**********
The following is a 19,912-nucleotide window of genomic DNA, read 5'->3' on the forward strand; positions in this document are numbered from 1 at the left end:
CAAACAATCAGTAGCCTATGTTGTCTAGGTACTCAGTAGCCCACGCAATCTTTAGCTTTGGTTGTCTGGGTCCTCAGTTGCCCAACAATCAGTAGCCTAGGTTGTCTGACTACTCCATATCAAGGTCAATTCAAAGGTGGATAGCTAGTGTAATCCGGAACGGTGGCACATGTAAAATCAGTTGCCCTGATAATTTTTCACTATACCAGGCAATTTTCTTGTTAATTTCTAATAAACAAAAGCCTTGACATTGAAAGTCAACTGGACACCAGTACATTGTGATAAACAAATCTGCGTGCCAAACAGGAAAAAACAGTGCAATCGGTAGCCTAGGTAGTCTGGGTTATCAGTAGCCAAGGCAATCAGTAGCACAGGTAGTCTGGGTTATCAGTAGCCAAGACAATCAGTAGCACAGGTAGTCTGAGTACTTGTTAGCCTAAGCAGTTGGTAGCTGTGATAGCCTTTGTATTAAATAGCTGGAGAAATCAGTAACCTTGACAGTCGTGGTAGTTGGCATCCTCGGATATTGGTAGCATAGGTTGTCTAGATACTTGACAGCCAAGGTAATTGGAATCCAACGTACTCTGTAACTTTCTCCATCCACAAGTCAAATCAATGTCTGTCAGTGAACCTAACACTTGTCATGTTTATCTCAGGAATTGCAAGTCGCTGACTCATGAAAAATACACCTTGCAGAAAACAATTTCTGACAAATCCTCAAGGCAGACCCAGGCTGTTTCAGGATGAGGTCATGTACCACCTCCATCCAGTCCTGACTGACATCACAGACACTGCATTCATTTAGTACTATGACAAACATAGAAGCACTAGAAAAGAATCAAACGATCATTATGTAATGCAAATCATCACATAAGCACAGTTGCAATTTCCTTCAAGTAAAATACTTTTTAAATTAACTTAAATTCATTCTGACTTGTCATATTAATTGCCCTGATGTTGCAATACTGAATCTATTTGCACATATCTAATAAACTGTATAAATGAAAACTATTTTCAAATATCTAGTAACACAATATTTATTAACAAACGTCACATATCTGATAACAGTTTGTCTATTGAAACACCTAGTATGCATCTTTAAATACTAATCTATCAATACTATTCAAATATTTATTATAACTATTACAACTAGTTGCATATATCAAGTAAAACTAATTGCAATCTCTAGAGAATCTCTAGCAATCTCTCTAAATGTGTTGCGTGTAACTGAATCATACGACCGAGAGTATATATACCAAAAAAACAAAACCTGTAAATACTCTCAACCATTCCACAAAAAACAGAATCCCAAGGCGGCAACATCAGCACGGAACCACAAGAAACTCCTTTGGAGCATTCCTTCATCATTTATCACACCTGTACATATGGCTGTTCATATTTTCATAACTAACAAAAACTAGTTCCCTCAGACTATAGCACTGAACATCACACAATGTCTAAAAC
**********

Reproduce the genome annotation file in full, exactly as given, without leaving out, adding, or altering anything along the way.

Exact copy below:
The following is a 19,912-nucleotide window of genomic DNA, read 5'->3' on the forward strand; positions in this document are numbered from 1 at the left end:
CAAACAATCAGTAGCCTATGTTGTCTAGGTACTCAGTAGCCCACGCAATCTTTAGCTTTGGTTGTCTGGGTCCTCAGTTGCCCAACAATCAGTAGCCTAGGTTGTCTGACTACTCCATATCAAGGTCAATTCAAAGGTGGATAGCTAGTGTAATCCGGAACGGTGGCACATGTAAAATCAGTTGCCCTGATAATTTTTCACTATACCAGGCAATTTTCTTGTTAATTTCTAATAAACAAAAGCCTTGACATTGAAAGTCAACTGGACACCAGTACATTGTGATAAACAAATCTGCGTGCCAAACAGGAAAAAACAGTGCAATCGGTAGCCTAGGTAGTCTGGGTTATCAGTAGCCAAGGCAATCAGTAGCACAGGTAGTCTGGGTTATCAGTAGCCAAGACAATCAGTAGCACAGGTAGTCTGAGTACTTGTTAGCCTAAGCAGTTGGTAGCTGTGATAGCCTTTGTATTAAATAGCTGGAGAAATCAGTAACCTTGACAGTCGTGGTAGTTGGCATCCTCGGATATTGGTAGCATAGGTTGTCTAGATACTTGACAGCCAAGGTAATTGGAATCCAACGTACTCTGTAACTTTCTCCATCCACAAGTCAAATCAATGTCTGTCAGTGAACCTAACACTTGTCATGTTTATCTCAGGAATTGCAAGTCGCTGACTCATGAAAAATACACCTTGCAGAAAACAATTTCTGACAAATCCTCAAGGCAGACCCAGGCTGTTTCAGGATGAGGTCATGTACCACCTCCATCCAGTCCTGACTGACATCACAGACACTGCATTCATTTAGTACTATGACAAACATAGAAGCACTAGAAAAGAATCAAACGATCATTATGTAATGCAAATCATCACATAAGCACAGTTGCAATTTCCTTCAAGTAAAATACTTTTTAAATTAACTTAAATTCATTCTGACTTGTCATATTAATTGCCCTGATGTTGCAATACTGAATCTATTTGCACATATCTAATAAACTGTATAAATGAAAACTATTTTCAAATATCTAGTAACACAATATTTATTAACAAACGTCACATATCTGATAACAGTTTGTCTATTGAAACACCTAGTATGCATCTTTAAATACTAATCTATCAATACTATTCAAATATTTATTATAACTATTACAACTAGTTGCATATATCAAGTAAAACTAATTGCAATCTCTAGAGAATCTCTAGCAATCTCTCTAAATGTGTTGCGTGTAACTGAATCATACGACCGAGAGTATATATACCAAAAAAACAAAACCTGTAAATACTCTCAACCATTCCACAAAAAACAGAATCCCAAGGCGGCAACATCAGCACGGAACCACAAGAAACTCCTTTGGAGCATTCCTTCATCATTTATCACACCTGTACATATGGCTGTTCATATTTTCATAACTAACAAAAACTAGTTCCCTCAGACTATAGCACTGAACATCACACAATGTCTAAAAC